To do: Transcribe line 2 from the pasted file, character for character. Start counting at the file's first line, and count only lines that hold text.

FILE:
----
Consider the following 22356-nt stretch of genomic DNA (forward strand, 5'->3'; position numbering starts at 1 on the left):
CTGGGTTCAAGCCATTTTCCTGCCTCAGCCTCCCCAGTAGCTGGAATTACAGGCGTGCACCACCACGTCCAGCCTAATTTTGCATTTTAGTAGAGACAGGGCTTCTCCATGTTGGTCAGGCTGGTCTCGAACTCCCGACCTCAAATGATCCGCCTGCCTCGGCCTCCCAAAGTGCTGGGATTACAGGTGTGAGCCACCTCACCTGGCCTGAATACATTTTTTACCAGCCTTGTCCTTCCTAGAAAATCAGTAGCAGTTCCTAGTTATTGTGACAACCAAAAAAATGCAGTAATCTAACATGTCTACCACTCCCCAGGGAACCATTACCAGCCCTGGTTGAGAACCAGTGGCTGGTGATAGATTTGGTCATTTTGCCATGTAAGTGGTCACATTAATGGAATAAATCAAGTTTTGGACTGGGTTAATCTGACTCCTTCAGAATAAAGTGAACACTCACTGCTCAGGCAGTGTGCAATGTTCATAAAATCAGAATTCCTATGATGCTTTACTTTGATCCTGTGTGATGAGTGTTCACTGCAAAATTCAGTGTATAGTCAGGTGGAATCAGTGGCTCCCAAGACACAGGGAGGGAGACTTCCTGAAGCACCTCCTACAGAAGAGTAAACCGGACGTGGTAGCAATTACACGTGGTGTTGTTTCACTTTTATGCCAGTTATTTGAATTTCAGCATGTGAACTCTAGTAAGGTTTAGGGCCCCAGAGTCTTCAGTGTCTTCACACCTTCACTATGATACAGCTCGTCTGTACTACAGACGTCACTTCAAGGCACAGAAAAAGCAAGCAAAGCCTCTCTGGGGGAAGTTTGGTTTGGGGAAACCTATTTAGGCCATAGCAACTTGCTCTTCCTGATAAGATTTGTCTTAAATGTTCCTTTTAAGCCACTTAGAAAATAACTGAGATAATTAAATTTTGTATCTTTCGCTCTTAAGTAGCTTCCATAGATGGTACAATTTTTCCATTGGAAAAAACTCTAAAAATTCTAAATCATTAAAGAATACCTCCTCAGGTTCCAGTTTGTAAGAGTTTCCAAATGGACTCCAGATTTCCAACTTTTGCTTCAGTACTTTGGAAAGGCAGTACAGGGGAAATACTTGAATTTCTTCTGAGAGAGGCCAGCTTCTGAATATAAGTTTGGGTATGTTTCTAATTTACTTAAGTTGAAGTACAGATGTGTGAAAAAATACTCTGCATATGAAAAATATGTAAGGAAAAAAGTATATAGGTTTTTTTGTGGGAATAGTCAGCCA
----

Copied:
CTGGGTTCAAGCCATTTTCCTGCCTCAGCCTCCCCAGTAGCTGGAATTACAGGCGTGCACCACCACGTCCAGCCTAATTTTGCATTTTAGTAGAGACAGGGCTTCTCCATGTTGGTCAGGCTGGTCTCGAACTCCCGACCTCAAATGATCCGCCTGCCTCGGCCTCCCAAAGTGCTGGGATTACAGGTGTGAGCCACCTCACCTGGCCTGAATACATTTTTTACCAGCCTTGTCCTTCCTAGAAAATCAGTAGCAGTTCCTAGTTATTGTGACAACCAAAAAAATGCAGTAATCTAACATGTCTACCACTCCCCAGGGAACCATTACCAGCCCTGGTTGAGAACCAGTGGCTGGTGATAGATTTGGTCATTTTGCCATGTAAGTGGTCACATTAATGGAATAAATCAAGTTTTGGACTGGGTTAATCTGACTCCTTCAGAATAAAGTGAACACTCACTGCTCAGGCAGTGTGCAATGTTCATAAAATCAGAATTCCTATGATGCTTTACTTTGATCCTGTGTGATGAGTGTTCACTGCAAAATTCAGTGTATAGTCAGGTGGAATCAGTGGCTCCCAAGACACAGGGAGGGAGACTTCCTGAAGCACCTCCTACAGAAGAGTAAACCGGACGTGGTAGCAATTACACGTGGTGTTGTTTCACTTTTATGCCAGTTATTTGAATTTCAGCATGTGAACTCTAGTAAGGTTTAGGGCCCCAGAGTCTTCAGTGTCTTCACACCTTCACTATGATACAGCTCGTCTGTACTACAGACGTCACTTCAAGGCACAGAAAAAGCAAGCAAAGCCTCTCTGGGGGAAGTTTGGTTTGGGGAAACCTATTTAGGCCATAGCAACTTGCTCTTCCTGATAAGATTTGTCTTAAATGTTCCTTTTAAGCCACTTAGAAAATAACTGAGATAATTAAATTTTGTATCTTTCGCTCTTAAGTAGCTTCCATAGATGGTACAATTTTTCCATTGGAAAAAACTCTAAAAATTCTAAATCATTAAAGAATACCTCCTCAGGTTCCAGTTTGTAAGAGTTTCCAAATGGACTCCAGATTTCCAACTTTTGCTTCAGTACTTTGGAAAGGCAGTACAGGGGAAATACTTGAATTTCTTCTGAGAGAGGCCAGCTTCTGAATATAAGTTTGGGTATGTTTCTAATTTACTTAAGTTGAAGTACAGATGTGTGAAAAAATACTCTGCATATGAAAAATATGTAAGGAAAAAAGTATATAGGTTTTTTTGTGGGAATAGTCAGCCA